It was cool to see where the route actually went as we took a combination of bike paths and frontage roads that parallel I-70. I’d often caught glimpses of these when driving by, but never saw how to connect them into a continuous route until now. At about 5 miles from the tunnel, we actually merged onto the freeway and rode the shoulder from there to the turnoff for highway 6 at Loveland ski resort. Nothing like riding at bike at 10,000 feet gasping for air while breathing in diesel fumes from trucks that were passing a couple of feet away – that part was not the most fun… I was surprised to see the lunch stop at the ski resort (I was thinking it would be at the top of the pass). I’m definitely more in favor of stopping at the top of a climb, rather than the base of one – couldn’t pass up a sandwich, though… Up to this point my legs had been aching big-time. It didn’t seem to be slowing me down too much, but I was getting really tired of the feeling. I think they were sore from jumping on the trampoline with the kids a couple of days earlier. I walked over to the medical tent, and expecting them to be fully stocked with pain reliever-type products I asked where the candy dish full of Advil was. We don’t have Advil… Motrin? No, sorry. Tylenol?? Don’t have that, either… I walked away shaking my head. I guess it might be a liability thing – if they’re seen as ‘dispensing’ medication?? Anyway, the sore legs would have to stay that way for the time being.
The climb from the ski resort to the pass was a tougher one for me. It was very consistently graded (5.2% for 4 miles), and hard to get started on immediately after lunch. I tend to do better on climbs with more variety and changes in slope, but managed to slog this one out. It was pretty cool to ride over the Continental Divide, which was also the high point of the ride at 11,992’. The weather was broken clouds and had managed to stay fairly cool without raining which was nice. The wind was a constant factor, though. From the top, another 12 miles of fast descending awaited. I took it pretty easy on the downhill – I couldn’t believe how fast some people were going while riding with their hands on the hoods or otherwise nowhere near the brakes. I’m not a stranger to high speed on a bike (hit 64mph in my younger days), but some of these guys were scaring me! I must be getting old…
After the descent, we went around the back side of the reservoir at Dillon. This was a really neat section because they closed off the westbound lane of the road to cars for several miles around the lake. We were able to hog the road and have a good time. I think it inspired several people (including me) to ride harder and push the pace while not having to worry about traffic. Thankfully, my legs felt much better at this point (75 miles) and the soreness was finally gone. From here on out I felt more like my normal self on the bike. This section included several short hills which were fun to jam on.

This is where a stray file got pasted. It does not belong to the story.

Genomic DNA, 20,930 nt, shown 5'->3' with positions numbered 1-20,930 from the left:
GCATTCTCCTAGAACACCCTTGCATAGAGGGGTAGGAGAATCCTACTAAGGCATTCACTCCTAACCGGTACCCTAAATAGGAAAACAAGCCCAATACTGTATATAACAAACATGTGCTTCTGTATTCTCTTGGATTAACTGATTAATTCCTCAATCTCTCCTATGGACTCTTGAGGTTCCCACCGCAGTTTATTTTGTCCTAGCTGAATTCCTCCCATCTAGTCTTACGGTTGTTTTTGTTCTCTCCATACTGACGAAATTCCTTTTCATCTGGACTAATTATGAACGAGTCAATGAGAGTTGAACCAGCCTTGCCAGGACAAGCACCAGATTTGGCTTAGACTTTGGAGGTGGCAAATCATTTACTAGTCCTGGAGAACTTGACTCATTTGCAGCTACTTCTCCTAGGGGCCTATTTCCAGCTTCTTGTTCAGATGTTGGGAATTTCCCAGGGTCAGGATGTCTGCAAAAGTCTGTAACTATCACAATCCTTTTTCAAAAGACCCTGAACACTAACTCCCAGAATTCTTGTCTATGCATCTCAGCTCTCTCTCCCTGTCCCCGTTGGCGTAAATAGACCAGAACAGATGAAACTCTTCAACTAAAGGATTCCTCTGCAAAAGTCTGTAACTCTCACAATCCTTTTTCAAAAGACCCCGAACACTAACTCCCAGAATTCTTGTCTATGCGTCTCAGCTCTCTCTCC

At the southwest corner of the lake, we hopped on a bike path that we would remain on all the way to Vail. The section behind Breckenridge was the best path I have ever been on. It was plenty wide and painted with a center stripe, and veered away from the road to go through a really nice pine forest. Very cool riding. We got back to I-70 at the Frisco exit, then stayed on the path which parallels the freeway from there to Vail. Things were pretty strung out by this point, and I ended up riding alone for a few miles until we got to Copper Mountain. There were more riders bunched up on the climb to Vail Pass, but not too bad. A guy passed me at the bottom going at a good pace, so I hung back several yards and just matched his rate of speed. We ended up averaging 10mph for the climb and got it over with in 25 minutes. I felt better on that one than I had all day – never even needed my ‘granny’ gear. It felt REALLY good to get to the top of Vail Pass and know that it was all downhill to the finish from there (about 25 miles to go).
The headwind was still very strong going through Vail, and I pushed really hard on my own for several miles. Once I could smell the finish line, there was no holding back. A group of about 20 riders caught me with 5 miles to go. I sprinted on to the back of the line and WHOOSH, away we went. It was awesome to be cruising at 25mph at the end of such a long ride and not even have to work that hard. We made a sharp turn into a park and then had about a mile of path to ride to the finish line. There were tons of people lining the path and cheering us on to the finsh. It was a great way to end the ride.
8 hours 21 minutes
14.3 avg speed
147 avg heart rate (181 max)
4,500 calories burned
All in all it was a great ride. I rode pretty conservatively and still felt like I had quite a bit left in me at the end. I think I need to shoot for 7.5 hours next year, who’s in??
Posted on July 13, 2004, in bike. Bookmark the permalink. Leave a comment.
Leave a comment